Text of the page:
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  • Alexander Wissel

Low Ball Home Offers: Here’s How to Use Them Effectively

How Low Can You Go?

  • Understand the concept of a low ball home offer and its purpose.

  • Identify situations where making a low ball offer might be appropriate.

  • Learn essential tips for effectively making and negotiating a low ball offer.

Here’s How to Use Low Ball Home Offers - Source:
Here’s How to Use Low Ball Home Offers

When it comes to buying a home, everyone wants to get a good deal. No one wants to feel like they’ve overpaid. Some buyers think the only way to get a deal is to offer much less than the listing price – these are known as low ball home offers.

In a hot market with lots of demand, and little inventory, there isn’t a lot of reasons why you should put low ball offers in. However, there are few instances where you might consider making a low ball offer.

In this article, we will explore more specifically what a low ball home offer is, when it might be appropriate to use one, and provide you with some essential insights to help you navigate this aspect of the home buying process.

A low ball home offer is an offer made significantly below the asking price or market value of a property, aiming to test the seller's willingness to negotiate and potentially secure a better deal.

What is a Low Ball Home Offer?

A low ball home offer refers to making an offer significantly below the asking price or market value of a property. This tactic is employed by buyers who believe they can secure a better deal or negotiate a more favorable price.

Constantly remember that sellers and their agents work hard to select a listing price. I have had my share of clients who wanted to ‘test’ certain prices I’ve felt were too high. But most of the time our numbers are based on comparables and facts.

For example: If a home is listed for $500k and a buyer wants to offer $440k, that would be considered a low ball offer. If the offer was $485k to $495k it would be considered below asking price, but not necessarily a low-ball offer.

The main idea behind a low ball offer is to test the seller's willingness to negotiate and potentially save some money on the purchase. Buyers who consistently offer low-ball offers may get very frustrated with their lack of success. To make a low-ball offer work you need the right conditions.

When is a Low Ball Offer Inappropriate?

Time on Market: If a home has been on the market for less than a week it’s not appropriate to put in a low ball offer. You can have your agent reach out to the listing agent to see what kind of interest they have. If the listing agent has have crickets then they will encourage your to write the offer.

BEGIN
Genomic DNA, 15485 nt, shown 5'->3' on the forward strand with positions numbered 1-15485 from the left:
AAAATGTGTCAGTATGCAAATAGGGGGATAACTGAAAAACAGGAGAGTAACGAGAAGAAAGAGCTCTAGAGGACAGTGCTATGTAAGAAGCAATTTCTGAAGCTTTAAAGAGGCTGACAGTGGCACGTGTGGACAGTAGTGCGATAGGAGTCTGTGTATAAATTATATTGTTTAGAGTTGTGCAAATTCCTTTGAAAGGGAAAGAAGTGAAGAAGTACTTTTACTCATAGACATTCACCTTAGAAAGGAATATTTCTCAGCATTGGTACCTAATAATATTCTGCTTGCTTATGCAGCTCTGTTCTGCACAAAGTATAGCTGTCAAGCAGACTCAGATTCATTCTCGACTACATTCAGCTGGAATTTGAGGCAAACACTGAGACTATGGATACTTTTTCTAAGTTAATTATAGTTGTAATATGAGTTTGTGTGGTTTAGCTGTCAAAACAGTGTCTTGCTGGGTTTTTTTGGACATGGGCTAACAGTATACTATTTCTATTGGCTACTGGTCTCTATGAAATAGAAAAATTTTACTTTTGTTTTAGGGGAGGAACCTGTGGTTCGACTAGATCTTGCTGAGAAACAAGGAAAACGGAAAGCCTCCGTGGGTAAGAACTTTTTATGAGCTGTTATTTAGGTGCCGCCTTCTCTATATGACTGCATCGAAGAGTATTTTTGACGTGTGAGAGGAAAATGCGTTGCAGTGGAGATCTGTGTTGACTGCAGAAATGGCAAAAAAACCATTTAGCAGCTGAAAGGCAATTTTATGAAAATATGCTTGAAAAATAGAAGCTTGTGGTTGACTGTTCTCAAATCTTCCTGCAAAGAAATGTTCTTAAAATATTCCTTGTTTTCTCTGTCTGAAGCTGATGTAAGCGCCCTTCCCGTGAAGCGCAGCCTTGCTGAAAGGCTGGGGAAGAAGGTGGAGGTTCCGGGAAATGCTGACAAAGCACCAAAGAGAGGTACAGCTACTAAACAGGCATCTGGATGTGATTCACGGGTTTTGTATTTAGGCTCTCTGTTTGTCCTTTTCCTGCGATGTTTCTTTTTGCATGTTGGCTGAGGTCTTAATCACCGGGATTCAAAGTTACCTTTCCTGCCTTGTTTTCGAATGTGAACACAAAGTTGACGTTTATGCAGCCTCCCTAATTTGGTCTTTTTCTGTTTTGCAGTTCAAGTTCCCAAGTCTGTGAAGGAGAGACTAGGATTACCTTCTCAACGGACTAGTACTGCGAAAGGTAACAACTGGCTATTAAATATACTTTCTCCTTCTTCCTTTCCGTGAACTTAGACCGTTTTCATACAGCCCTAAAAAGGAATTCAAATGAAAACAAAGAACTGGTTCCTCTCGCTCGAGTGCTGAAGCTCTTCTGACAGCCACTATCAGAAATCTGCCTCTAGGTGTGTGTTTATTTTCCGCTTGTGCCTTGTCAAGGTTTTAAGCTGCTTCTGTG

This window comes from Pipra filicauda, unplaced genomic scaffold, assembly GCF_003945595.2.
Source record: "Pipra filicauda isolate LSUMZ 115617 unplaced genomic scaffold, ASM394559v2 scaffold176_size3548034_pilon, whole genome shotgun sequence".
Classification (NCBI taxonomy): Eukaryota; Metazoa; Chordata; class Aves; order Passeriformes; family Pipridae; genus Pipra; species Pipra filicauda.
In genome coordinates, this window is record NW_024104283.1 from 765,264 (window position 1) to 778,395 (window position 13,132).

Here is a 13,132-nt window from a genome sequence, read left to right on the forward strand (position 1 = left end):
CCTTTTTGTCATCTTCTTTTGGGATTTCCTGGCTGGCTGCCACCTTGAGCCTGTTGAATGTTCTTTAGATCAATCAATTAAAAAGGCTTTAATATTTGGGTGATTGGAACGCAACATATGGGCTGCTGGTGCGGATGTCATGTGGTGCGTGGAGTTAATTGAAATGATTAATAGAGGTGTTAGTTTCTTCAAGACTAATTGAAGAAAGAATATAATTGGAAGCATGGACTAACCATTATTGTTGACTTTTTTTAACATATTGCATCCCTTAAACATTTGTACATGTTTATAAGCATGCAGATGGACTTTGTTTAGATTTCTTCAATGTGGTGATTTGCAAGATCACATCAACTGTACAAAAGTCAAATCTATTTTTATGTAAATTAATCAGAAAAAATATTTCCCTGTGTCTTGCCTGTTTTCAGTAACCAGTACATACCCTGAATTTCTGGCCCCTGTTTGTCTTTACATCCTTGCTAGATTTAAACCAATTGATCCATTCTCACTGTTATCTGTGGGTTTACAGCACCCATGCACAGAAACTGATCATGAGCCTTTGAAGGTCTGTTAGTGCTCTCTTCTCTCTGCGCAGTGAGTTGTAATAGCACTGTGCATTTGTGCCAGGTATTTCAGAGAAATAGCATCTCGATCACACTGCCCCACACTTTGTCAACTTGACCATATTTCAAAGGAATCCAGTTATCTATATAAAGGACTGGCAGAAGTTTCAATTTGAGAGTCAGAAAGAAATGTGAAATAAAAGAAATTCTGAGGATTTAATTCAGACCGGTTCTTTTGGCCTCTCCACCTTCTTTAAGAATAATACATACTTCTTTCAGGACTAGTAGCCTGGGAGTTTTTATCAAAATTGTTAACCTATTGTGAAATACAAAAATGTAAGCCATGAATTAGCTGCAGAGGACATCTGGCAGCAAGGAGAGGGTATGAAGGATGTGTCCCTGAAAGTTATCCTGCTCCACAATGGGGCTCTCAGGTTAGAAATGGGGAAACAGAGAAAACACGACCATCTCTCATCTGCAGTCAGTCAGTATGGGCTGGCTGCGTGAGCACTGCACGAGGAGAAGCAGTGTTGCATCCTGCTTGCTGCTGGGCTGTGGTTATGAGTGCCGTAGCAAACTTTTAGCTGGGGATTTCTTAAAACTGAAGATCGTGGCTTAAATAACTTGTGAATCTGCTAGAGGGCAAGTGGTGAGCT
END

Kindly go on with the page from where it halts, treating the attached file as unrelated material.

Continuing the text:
Property Condition: When home has serious issues and needs substantial work a low ball offer is appropriate. If a home needs a new roof or has a material flaw it makes more sense to write a low ball offer.

If we look at our $500k home, let’s say it needs a new roof and HVAC costing $50k. You would first check out the comparable homes to see if any sold without those updates. If they have then you would probably offer less than the full cost of the repairs. In this example you might low-ball you offer at $475k – about half of the cost of repairs.

You could offer $450k, but then your odds of them accepting go down. Here’s why~ The seller’s could decide to offer a $25k credit, or they could decide to simply wait if the market is hot. If the seller has a mortgage at 6%, their carrying costs are roughly $3,000 a month.

If they don’t have to sell, they can afford to hold that property for over 16 months of mortgage payments before will take a loss of $50k.

Pro Tip: This is a good calculation to use when offering below ask price. Calculate their carrying cost and ask how many months are you asking them to sacrifice for your offer. An offer $12k below a $500k asking price is 4 months of carrying costs.

If they think they can get a better offer, they could wait. If they believe that may not get a better price in 4 months, they are more inclined to accept. Especially if the home has been on the market for a month or two.

If you are requiring your agent to put in substantially low offers on every home you see, you are wasting your time and theirs. Remember that real estate is a relationship business that involves communication. If someone feels you are being insulting or not being serious, they simply won’t entertain anything from you. A low-ball offer at the wrong time can sour communications with a seller for good.

When is a Low Ball Offer Appropriate?